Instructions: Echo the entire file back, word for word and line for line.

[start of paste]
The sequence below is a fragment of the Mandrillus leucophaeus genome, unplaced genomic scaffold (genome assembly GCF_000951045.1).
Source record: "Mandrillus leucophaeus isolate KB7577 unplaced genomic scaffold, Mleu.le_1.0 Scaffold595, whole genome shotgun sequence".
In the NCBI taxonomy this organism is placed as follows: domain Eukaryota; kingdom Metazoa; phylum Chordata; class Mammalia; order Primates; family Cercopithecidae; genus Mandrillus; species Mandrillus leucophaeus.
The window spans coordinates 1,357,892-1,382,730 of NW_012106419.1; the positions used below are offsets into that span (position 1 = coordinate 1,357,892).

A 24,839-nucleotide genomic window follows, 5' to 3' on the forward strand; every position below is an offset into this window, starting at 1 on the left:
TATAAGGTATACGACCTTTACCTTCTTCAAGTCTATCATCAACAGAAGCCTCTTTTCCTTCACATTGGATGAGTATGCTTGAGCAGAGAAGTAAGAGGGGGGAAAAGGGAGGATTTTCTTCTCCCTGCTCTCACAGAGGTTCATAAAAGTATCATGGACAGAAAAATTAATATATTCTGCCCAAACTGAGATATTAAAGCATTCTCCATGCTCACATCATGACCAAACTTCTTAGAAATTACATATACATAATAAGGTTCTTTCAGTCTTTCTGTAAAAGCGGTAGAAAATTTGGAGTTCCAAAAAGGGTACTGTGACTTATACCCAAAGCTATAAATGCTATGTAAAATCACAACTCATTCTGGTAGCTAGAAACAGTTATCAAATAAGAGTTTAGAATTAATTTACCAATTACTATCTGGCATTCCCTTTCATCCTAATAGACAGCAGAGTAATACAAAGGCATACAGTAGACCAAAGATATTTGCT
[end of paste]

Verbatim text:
The sequence below is a fragment of the Mandrillus leucophaeus genome, unplaced genomic scaffold (genome assembly GCF_000951045.1).
Source record: "Mandrillus leucophaeus isolate KB7577 unplaced genomic scaffold, Mleu.le_1.0 Scaffold595, whole genome shotgun sequence".
In the NCBI taxonomy this organism is placed as follows: domain Eukaryota; kingdom Metazoa; phylum Chordata; class Mammalia; order Primates; family Cercopithecidae; genus Mandrillus; species Mandrillus leucophaeus.
The window spans coordinates 1,357,892-1,382,730 of NW_012106419.1; the positions used below are offsets into that span (position 1 = coordinate 1,357,892).

A 24,839-nucleotide genomic window follows, 5' to 3' on the forward strand; every position below is an offset into this window, starting at 1 on the left:
TATAAGGTATACGACCTTTACCTTCTTCAAGTCTATCATCAACAGAAGCCTCTTTTCCTTCACATTGGATGAGTATGCTTGAGCAGAGAAGTAAGAGGGGGGAAAAGGGAGGATTTTCTTCTCCCTGCTCTCACAGAGGTTCATAAAAGTATCATGGACAGAAAAATTAATATATTCTGCCCAAACTGAGATATTAAAGCATTCTCCATGCTCACATCATGACCAAACTTCTTAGAAATTACATATACATAATAAGGTTCTTTCAGTCTTTCTGTAAAAGCGGTAGAAAATTTGGAGTTCCAAAAAGGGTACTGTGACTTATACCCAAAGCTATAAATGCTATGTAAAATCACAACTCATTCTGGTAGCTAGAAACAGTTATCAAATAAGAGTTTAGAATTAATTTACCAATTACTATCTGGCATTCCCTTTCATCCTAATAGACAGCAGAGTAATACAAAGGCATACAGTAGACCAAAGATATTTGCT